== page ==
Jun 282016
 

We have a great doctor ( Jerry Jaboin ).  He focuses on research and knew about all the latest stuff we have read about on the internet.  One comment he made is that not much progress was made on brain tumors a few years back because there was no money for research.  That has changed recently and now lots of new developments are starting to happen.  He is following clinical trials closely.  His specialty is treating Glioblastomas so we feel like we are in the right hands.  Plus he is a lot of fun to talk to and as Jessie said, gave us cheese.

I was fitted with a mask to hold my head in place so they can target the tumor area.  They can shape the beam now and he feels the tumor was away from all the “vital” stuff so I should have a good treatment with very few side effects.

My first radiation treatment is scheduled for Tuesday next week.

This is NOT my mask but one I found on the internet to show what it looks like.  I will see if I can get a picture of mine.  I know they took a couple.

Mask

 

 

 

 

 

 

 

 

 

I have also made it into a study using a new contrast agent in MRI’s to using Ferumoxytol on Glioblastomas to highlight the cancer cells.  Fermoxytol uses iron particles to show up differently in the tumor cells via an MRI.  This is important after treatment as the area treated can be swollen and look as a false positive for tumor regrowth.  The hope is this new view will give us a more accurate picture of the tumor blood supply and how much actual tumor there is.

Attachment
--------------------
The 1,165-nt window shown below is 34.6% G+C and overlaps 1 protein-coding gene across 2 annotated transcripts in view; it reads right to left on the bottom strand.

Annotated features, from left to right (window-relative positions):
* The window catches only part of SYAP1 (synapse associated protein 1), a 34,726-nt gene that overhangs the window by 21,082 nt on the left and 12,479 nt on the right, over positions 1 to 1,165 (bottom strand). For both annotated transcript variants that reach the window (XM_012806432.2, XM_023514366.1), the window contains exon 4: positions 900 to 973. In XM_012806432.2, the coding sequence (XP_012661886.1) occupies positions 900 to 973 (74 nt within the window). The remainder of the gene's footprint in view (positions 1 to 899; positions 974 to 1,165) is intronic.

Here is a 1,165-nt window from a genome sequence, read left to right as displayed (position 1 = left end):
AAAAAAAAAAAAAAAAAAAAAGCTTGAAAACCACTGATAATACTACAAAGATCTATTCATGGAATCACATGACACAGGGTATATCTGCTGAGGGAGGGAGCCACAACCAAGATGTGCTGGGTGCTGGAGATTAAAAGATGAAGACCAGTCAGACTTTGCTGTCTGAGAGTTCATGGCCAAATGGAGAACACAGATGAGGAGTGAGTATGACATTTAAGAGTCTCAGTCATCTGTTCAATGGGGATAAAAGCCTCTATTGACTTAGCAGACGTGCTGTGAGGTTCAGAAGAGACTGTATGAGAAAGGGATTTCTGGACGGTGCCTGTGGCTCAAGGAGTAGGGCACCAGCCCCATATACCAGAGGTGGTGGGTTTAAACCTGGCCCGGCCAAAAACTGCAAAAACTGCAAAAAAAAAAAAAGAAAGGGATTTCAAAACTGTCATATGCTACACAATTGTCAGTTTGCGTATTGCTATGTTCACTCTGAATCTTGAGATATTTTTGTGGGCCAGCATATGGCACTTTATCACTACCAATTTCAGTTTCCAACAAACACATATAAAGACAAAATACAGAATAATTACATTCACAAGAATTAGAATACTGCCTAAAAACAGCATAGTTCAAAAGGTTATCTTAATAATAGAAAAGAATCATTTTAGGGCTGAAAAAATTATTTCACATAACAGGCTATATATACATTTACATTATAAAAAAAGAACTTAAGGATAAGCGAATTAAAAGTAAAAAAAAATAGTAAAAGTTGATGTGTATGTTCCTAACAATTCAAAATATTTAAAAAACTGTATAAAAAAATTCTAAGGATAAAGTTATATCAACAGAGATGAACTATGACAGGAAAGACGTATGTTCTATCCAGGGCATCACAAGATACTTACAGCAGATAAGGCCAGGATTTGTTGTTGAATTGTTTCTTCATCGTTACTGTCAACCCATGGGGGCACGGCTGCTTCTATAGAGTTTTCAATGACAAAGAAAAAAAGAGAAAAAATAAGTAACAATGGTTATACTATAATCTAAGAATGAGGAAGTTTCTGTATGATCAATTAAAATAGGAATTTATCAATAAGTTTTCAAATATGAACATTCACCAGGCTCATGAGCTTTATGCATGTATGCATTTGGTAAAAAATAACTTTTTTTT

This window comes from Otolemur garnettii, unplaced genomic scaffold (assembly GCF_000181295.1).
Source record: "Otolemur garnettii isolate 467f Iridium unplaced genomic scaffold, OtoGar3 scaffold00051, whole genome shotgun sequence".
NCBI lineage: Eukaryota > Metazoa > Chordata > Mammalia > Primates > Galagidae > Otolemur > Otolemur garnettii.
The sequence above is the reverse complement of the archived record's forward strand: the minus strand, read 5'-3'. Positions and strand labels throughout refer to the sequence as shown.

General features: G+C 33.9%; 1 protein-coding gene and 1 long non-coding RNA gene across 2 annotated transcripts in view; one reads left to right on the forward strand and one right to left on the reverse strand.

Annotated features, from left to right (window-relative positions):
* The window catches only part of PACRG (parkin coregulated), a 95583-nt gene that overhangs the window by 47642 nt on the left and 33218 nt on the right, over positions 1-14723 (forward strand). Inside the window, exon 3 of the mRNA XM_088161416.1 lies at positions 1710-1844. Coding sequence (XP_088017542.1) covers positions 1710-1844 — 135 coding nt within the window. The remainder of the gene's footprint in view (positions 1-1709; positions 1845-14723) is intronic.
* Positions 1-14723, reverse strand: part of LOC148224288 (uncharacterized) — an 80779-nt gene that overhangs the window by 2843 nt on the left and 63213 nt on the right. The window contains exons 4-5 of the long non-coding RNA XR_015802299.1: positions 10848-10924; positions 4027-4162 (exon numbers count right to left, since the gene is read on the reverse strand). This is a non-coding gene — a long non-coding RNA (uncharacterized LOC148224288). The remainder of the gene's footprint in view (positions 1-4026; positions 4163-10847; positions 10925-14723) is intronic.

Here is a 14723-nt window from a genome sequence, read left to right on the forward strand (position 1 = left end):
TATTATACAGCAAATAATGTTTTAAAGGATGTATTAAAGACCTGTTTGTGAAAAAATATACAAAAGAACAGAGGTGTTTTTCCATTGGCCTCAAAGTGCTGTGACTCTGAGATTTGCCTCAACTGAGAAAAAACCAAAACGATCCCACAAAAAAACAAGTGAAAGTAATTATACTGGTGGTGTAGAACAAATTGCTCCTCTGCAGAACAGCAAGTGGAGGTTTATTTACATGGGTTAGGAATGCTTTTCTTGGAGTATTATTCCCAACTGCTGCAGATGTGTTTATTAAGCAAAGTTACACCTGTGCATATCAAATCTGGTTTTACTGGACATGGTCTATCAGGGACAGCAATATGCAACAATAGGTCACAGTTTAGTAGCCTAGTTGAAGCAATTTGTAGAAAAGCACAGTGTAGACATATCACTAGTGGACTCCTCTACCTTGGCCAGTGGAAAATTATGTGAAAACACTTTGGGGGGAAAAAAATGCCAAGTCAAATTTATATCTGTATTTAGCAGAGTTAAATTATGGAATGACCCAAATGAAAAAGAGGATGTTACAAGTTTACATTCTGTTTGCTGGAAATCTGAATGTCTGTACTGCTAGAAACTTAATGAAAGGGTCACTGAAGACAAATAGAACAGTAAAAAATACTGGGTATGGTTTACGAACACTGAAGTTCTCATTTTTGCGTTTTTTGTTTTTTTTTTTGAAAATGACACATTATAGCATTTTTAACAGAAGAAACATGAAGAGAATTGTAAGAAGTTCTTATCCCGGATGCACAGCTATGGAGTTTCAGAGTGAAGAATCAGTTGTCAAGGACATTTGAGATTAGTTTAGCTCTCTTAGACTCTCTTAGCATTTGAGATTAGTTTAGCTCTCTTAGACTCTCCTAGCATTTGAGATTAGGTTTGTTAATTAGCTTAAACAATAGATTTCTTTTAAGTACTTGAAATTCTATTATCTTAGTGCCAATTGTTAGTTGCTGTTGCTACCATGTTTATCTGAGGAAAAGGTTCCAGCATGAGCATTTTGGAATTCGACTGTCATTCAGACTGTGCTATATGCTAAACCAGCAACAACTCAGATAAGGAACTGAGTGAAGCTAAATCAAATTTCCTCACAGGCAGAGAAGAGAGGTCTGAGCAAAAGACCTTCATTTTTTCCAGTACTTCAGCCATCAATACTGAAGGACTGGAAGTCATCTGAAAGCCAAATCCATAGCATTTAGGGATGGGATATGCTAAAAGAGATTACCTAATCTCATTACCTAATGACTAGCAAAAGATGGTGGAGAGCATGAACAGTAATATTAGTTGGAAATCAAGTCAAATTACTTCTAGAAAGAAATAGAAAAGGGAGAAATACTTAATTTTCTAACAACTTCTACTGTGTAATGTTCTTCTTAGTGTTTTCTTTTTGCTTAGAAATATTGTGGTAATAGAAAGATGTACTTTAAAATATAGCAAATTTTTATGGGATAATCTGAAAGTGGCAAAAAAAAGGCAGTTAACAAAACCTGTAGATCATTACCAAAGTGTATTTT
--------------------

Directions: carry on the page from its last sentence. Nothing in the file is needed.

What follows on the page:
And of course it would have been better if I could have had an MRI done with this new agent before surgery but we did not know it was a Glioblastoma before surgery.  Everyone thought it was an Oligo and this study is not being used on Oligo’s.

So Wed, Thur, Friday I will have MRI’s done with various contrast agents and then Chemo and Radiation starts Tuesday next week due to 4th of July being on a Monday and delaying my start one day.

So my Fireworks will be a day late this year.

Overall doing well and everyone has been so positive given my age, fitness, and how well the surgery went.  I cannot say enough how important it is to stay fit and eat healthy.  You never know when you will REALLY need that fitness to kick in.  I never would have expected that going to the gym every day would have resulted in me doing so well coping with a brain tumor.  Dr Jaboin even made a comment how well a patient he had did as he started a fitness program once he went into radiation therapy and ended up in better shape than he started in.  It is never too late to start!